Katherine Yung writes in the Detroit Free Press of Charter One Bank’s initiative to offer support to Detroit’s growing urban farming movement.  $100,000 will be awarded to farmers and vendors through Charter One’s Growing Communities program to “expand local food sources in Detroit”.  In Motown.

Connections between Detroit and automobiles yet exist.  But the American auto is no longer tied to the Motor City’s well-being.  American cars are now made in places like Indiana and Europe.  Detroit auto factories are now empty, abandoned, crumbling.  Detroit’s relationship with Ford, General Motors and Chrysler today is like that of an ex who receives some alimony, remembers some good years.

An almost half century urban nightmare began as American industry and business left Detroit.  Another beginning is now taking place.  Not only in Detroit but in other American cities where innovators and entrepreneurs are placing gardens.

I remember seeing other gardens in the backyards of our Detroit Temple Corps neighbors.  One Sunday evening the corps took a walk down our streets, visiting and praying with households.  Behind his house one old man was growing a luxuriant vegetable garden.  Cabbages, string beans, greens, tomatoes.  We admired.  He straightened up a bit more.   We asked if we could pray for his garden.  All of us bowed our heads.

A garden in the city.  We read in Revelation that in the world to come there will be a garden in the city.  Those who now make gardens in Detroit and Philadelphia and in any of America’s abandoned urban places may be giving us a glimpse on earth as it is in heaven.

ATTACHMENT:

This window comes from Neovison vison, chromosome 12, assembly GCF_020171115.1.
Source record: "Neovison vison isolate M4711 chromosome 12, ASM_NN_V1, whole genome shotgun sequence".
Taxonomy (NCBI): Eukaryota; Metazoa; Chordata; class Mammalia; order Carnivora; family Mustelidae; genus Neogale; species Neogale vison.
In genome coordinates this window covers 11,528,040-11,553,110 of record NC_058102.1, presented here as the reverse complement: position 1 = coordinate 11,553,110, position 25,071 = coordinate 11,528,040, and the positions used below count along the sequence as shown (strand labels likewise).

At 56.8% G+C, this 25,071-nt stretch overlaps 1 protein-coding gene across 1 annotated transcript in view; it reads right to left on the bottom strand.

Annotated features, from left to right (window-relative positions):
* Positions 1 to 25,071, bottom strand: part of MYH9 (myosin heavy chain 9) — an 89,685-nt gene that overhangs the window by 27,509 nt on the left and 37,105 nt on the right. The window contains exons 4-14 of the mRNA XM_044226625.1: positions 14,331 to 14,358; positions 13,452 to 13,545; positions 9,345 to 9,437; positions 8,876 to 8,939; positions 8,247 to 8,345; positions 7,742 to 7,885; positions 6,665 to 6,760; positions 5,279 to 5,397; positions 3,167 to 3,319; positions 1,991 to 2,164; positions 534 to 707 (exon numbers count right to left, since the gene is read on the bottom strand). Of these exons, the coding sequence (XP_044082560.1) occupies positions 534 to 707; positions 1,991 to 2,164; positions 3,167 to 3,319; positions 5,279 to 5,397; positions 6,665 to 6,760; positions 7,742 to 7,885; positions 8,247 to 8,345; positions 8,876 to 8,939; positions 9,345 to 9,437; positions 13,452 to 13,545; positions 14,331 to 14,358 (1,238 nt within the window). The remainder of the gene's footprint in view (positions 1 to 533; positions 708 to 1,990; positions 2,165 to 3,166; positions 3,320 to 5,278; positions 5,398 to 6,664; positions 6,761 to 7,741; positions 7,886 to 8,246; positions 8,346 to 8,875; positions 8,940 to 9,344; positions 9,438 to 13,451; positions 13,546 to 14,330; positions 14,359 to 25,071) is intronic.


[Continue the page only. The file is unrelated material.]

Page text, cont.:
Last summer our daughter Kirsten served as a trainee with Majors Bob and Collette Webster at the Kroc Center in South Bend IN.

Kirsten wrote at that time –

The Kroc Center here in South Bend has a Unity Garden.  It is part of a community initiative to make sure everyone has access to fresh vegetables, as well as educating everyone about how to grow this food.  I spoke with a volunteer on Saturday about her Unity garden- she said last year they had to replant the garden because the whole first crop died- the learning curve.  Education about fresh vegetables is critical in this community to help people access the food available growing from the ground 🙂  And it is provided by this initiative.


Here’s specific mention of the Salvation Army’s partnering with Unity Gardens.  Scroll down and you’ll see a couple photos of work on the Army’s garden (sorry, I couldn’t post them here).

Good investment in the community, and a nice collaborative arrangement!


A very wise word from the current email letter of Evangelicals for Social Action –

Holistic Ministry
The Holy Meal
by David Michaux